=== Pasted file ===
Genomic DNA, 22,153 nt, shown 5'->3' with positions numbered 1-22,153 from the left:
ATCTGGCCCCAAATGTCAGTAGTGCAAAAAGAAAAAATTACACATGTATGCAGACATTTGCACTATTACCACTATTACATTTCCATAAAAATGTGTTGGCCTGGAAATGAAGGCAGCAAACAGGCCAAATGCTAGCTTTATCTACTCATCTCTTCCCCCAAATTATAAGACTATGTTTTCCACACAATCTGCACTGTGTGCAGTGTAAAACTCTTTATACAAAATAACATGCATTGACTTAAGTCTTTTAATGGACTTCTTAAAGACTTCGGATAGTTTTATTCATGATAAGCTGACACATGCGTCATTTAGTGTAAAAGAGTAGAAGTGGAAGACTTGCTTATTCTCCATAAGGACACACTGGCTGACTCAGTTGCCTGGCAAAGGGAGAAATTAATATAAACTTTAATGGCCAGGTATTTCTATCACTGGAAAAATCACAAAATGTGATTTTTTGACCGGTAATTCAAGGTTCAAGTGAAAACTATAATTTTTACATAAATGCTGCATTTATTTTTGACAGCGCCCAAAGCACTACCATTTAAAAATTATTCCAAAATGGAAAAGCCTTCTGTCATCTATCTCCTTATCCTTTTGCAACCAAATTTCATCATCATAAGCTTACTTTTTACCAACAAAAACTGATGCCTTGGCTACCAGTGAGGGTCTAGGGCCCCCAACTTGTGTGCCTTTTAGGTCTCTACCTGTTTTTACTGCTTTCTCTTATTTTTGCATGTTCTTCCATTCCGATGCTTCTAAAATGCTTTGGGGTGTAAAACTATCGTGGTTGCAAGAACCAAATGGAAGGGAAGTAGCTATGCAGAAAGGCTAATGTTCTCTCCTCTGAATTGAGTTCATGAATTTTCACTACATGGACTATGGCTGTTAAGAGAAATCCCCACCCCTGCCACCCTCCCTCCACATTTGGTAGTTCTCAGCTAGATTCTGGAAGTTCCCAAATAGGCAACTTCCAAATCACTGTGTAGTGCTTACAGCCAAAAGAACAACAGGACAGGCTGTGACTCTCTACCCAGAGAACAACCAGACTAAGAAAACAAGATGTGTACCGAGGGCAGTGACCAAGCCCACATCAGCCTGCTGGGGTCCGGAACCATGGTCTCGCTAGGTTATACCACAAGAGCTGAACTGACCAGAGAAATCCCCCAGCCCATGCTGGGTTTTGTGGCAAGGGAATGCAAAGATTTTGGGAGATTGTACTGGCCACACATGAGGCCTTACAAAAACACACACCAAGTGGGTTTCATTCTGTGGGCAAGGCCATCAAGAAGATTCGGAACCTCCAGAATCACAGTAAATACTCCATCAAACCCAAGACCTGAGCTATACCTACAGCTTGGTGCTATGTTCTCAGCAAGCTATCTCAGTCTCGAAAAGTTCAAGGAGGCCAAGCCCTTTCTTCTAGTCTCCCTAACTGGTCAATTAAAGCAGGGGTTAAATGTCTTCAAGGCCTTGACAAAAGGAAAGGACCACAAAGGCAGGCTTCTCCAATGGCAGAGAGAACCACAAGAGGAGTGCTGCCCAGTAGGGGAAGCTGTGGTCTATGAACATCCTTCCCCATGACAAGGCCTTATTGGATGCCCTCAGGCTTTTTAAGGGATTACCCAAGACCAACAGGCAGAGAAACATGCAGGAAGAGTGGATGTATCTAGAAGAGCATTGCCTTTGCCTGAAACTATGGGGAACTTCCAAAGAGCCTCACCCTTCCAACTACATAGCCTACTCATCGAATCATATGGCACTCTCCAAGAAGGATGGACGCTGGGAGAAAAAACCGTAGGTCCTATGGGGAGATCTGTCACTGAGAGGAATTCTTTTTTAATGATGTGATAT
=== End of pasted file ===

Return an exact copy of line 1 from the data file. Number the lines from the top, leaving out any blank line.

Genomic DNA, 22,153 nt, shown 5'->3' with positions numbered 1-22,153 from the left: